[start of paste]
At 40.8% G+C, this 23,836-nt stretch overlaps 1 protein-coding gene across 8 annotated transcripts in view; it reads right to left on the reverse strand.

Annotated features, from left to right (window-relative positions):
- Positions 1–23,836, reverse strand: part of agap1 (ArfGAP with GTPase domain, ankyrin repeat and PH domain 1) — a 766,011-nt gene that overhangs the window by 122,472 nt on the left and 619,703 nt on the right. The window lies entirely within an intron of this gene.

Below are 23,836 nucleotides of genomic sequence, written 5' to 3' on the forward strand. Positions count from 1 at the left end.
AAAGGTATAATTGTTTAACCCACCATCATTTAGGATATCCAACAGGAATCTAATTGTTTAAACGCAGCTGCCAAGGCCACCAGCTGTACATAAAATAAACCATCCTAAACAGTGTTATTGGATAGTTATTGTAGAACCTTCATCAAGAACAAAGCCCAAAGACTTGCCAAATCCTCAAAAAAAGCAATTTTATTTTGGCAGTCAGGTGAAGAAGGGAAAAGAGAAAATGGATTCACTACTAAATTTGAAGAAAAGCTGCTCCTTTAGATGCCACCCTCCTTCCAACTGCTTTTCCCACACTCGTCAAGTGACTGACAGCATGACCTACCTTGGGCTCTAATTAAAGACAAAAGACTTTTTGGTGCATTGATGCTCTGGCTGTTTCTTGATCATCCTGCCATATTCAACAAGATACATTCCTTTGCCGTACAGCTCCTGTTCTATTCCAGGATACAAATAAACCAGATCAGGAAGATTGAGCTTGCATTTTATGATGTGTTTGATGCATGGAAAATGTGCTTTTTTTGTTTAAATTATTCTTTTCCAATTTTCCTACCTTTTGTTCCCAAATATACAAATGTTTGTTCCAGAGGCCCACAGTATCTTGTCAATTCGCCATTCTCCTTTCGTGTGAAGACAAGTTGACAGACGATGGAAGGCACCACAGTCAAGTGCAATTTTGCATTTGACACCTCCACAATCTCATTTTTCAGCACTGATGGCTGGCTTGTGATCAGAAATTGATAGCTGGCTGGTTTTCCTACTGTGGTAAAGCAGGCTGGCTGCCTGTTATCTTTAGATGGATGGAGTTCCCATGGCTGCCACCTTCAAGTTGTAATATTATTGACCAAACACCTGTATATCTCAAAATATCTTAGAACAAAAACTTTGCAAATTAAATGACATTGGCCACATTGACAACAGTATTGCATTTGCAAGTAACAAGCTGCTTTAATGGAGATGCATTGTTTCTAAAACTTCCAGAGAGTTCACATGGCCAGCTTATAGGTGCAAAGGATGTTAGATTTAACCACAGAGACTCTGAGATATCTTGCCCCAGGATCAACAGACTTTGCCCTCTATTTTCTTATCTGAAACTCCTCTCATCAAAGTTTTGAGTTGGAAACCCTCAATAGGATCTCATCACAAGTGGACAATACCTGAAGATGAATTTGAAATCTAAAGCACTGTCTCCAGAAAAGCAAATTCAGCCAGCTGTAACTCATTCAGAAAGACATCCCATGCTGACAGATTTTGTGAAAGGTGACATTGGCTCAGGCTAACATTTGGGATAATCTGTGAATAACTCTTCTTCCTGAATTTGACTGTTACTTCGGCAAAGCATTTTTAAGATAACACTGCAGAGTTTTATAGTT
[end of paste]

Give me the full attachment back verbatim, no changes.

At 40.8% G+C, this 23,836-nt stretch overlaps 1 protein-coding gene across 8 annotated transcripts in view; it reads right to left on the reverse strand.

Annotated features, from left to right (window-relative positions):
- Positions 1–23,836, reverse strand: part of agap1 (ArfGAP with GTPase domain, ankyrin repeat and PH domain 1) — a 766,011-nt gene that overhangs the window by 122,472 nt on the left and 619,703 nt on the right. The window lies entirely within an intron of this gene.

Below are 23,836 nucleotides of genomic sequence, written 5' to 3' on the forward strand. Positions count from 1 at the left end.
AAAGGTATAATTGTTTAACCCACCATCATTTAGGATATCCAACAGGAATCTAATTGTTTAAACGCAGCTGCCAAGGCCACCAGCTGTACATAAAATAAACCATCCTAAACAGTGTTATTGGATAGTTATTGTAGAACCTTCATCAAGAACAAAGCCCAAAGACTTGCCAAATCCTCAAAAAAAGCAATTTTATTTTGGCAGTCAGGTGAAGAAGGGAAAAGAGAAAATGGATTCACTACTAAATTTGAAGAAAAGCTGCTCCTTTAGATGCCACCCTCCTTCCAACTGCTTTTCCCACACTCGTCAAGTGACTGACAGCATGACCTACCTTGGGCTCTAATTAAAGACAAAAGACTTTTTGGTGCATTGATGCTCTGGCTGTTTCTTGATCATCCTGCCATATTCAACAAGATACATTCCTTTGCCGTACAGCTCCTGTTCTATTCCAGGATACAAATAAACCAGATCAGGAAGATTGAGCTTGCATTTTATGATGTGTTTGATGCATGGAAAATGTGCTTTTTTTGTTTAAATTATTCTTTTCCAATTTTCCTACCTTTTGTTCCCAAATATACAAATGTTTGTTCCAGAGGCCCACAGTATCTTGTCAATTCGCCATTCTCCTTTCGTGTGAAGACAAGTTGACAGACGATGGAAGGCACCACAGTCAAGTGCAATTTTGCATTTGACACCTCCACAATCTCATTTTTCAGCACTGATGGCTGGCTTGTGATCAGAAATTGATAGCTGGCTGGTTTTCCTACTGTGGTAAAGCAGGCTGGCTGCCTGTTATCTTTAGATGGATGGAGTTCCCATGGCTGCCACCTTCAAGTTGTAATATTATTGACCAAACACCTGTATATCTCAAAATATCTTAGAACAAAAACTTTGCAAATTAAATGACATTGGCCACATTGACAACAGTATTGCATTTGCAAGTAACAAGCTGCTTTAATGGAGATGCATTGTTTCTAAAACTTCCAGAGAGTTCACATGGCCAGCTTATAGGTGCAAAGGATGTTAGATTTAACCACAGAGACTCTGAGATATCTTGCCCCAGGATCAACAGACTTTGCCCTCTATTTTCTTATCTGAAACTCCTCTCATCAAAGTTTTGAGTTGGAAACCCTCAATAGGATCTCATCACAAGTGGACAATACCTGAAGATGAATTTGAAATCTAAAGCACTGTCTCCAGAAAAGCAAATTCAGCCAGCTGTAACTCATTCAGAAAGACATCCCATGCTGACAGATTTTGTGAAAGGTGACATTGGCTCAGGCTAACATTTGGGATAATCTGTGAATAACTCTTCTTCCTGAATTTGACTGTTACTTCGGCAAAGCATTTTTAAGATAACACTGCAGAGTTTTATAGTT